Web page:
We stopped in Seng Khor, where Jigme had arranged to have lunch waiting for us. I finished early and took a walk around the village. I came upon a four year old girl who shouted “hello” in english and ran to get her older sister. Her sister ran up to me and told me her and her sister’s names in perfect english. She told me she was in her fourth year of school and pointed to the school house down the road. She told me that the following year, she would have to leave her village to continue her studies. I said goodbye and walked over to see their school. As I walked onto the grounds I turned around and saw about ten children chasing after me. They brought me to a wooden slide and a seesaw and we played until Jigme came to get me. When we got back to the car, Barbara told us that some men working had asked her to remove her hat so they could see her curly hair, completely foreign to the people of Bhutan.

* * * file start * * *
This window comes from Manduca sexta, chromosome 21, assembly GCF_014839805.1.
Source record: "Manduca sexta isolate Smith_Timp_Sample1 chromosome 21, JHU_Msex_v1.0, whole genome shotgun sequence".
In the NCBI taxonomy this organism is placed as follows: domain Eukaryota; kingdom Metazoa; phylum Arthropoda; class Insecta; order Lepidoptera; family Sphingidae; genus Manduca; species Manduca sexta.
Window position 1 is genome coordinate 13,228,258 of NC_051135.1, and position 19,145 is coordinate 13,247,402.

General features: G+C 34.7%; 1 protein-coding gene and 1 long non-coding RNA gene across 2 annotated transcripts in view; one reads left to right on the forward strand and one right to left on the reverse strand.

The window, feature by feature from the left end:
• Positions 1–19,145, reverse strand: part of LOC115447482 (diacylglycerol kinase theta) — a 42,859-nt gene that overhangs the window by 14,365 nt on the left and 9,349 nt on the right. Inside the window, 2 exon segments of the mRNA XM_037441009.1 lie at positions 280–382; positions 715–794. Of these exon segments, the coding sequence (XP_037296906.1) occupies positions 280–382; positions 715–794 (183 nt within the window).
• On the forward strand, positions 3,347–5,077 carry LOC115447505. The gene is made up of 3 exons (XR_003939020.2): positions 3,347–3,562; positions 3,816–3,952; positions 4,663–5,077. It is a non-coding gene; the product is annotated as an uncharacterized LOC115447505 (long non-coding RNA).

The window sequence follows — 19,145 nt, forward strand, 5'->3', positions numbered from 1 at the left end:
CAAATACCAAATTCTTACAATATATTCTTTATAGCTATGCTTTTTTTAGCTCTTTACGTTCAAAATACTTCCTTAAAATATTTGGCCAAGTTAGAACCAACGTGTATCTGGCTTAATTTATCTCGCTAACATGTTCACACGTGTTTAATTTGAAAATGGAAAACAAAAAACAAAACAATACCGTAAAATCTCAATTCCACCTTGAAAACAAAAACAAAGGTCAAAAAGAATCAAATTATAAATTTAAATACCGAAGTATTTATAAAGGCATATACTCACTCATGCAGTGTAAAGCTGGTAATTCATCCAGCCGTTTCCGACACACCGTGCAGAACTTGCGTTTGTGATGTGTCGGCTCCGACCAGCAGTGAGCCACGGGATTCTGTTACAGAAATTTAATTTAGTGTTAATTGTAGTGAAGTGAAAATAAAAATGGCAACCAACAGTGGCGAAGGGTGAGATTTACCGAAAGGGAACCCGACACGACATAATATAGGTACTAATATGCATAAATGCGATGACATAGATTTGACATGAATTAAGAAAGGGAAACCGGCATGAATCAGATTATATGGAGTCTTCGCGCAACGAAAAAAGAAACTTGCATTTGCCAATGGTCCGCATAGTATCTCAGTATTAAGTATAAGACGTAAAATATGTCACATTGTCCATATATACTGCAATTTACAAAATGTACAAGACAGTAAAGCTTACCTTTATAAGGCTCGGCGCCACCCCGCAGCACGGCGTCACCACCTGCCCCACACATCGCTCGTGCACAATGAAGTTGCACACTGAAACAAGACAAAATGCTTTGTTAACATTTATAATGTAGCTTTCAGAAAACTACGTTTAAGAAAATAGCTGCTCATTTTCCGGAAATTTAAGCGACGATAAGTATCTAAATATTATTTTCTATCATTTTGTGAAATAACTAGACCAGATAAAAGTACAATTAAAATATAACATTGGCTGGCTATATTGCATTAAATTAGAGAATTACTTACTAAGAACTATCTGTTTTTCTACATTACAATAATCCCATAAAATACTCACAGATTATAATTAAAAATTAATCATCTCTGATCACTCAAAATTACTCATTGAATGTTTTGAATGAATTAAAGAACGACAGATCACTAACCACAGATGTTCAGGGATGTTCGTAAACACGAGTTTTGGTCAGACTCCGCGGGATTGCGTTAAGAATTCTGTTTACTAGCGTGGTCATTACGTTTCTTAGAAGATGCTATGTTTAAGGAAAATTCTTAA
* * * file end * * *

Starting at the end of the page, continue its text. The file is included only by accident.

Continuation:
After many more hours of driving through lush mountains and valleys, we came upon the highest mountain pass in Bhutan, about 12,200 feet in elevation. There was snow on the ground and hundreds of prayer flags hung above pictures of the king and queen. After a few more hours we finally reached Bumthang, thus concluding our journey through the East of Bhutan.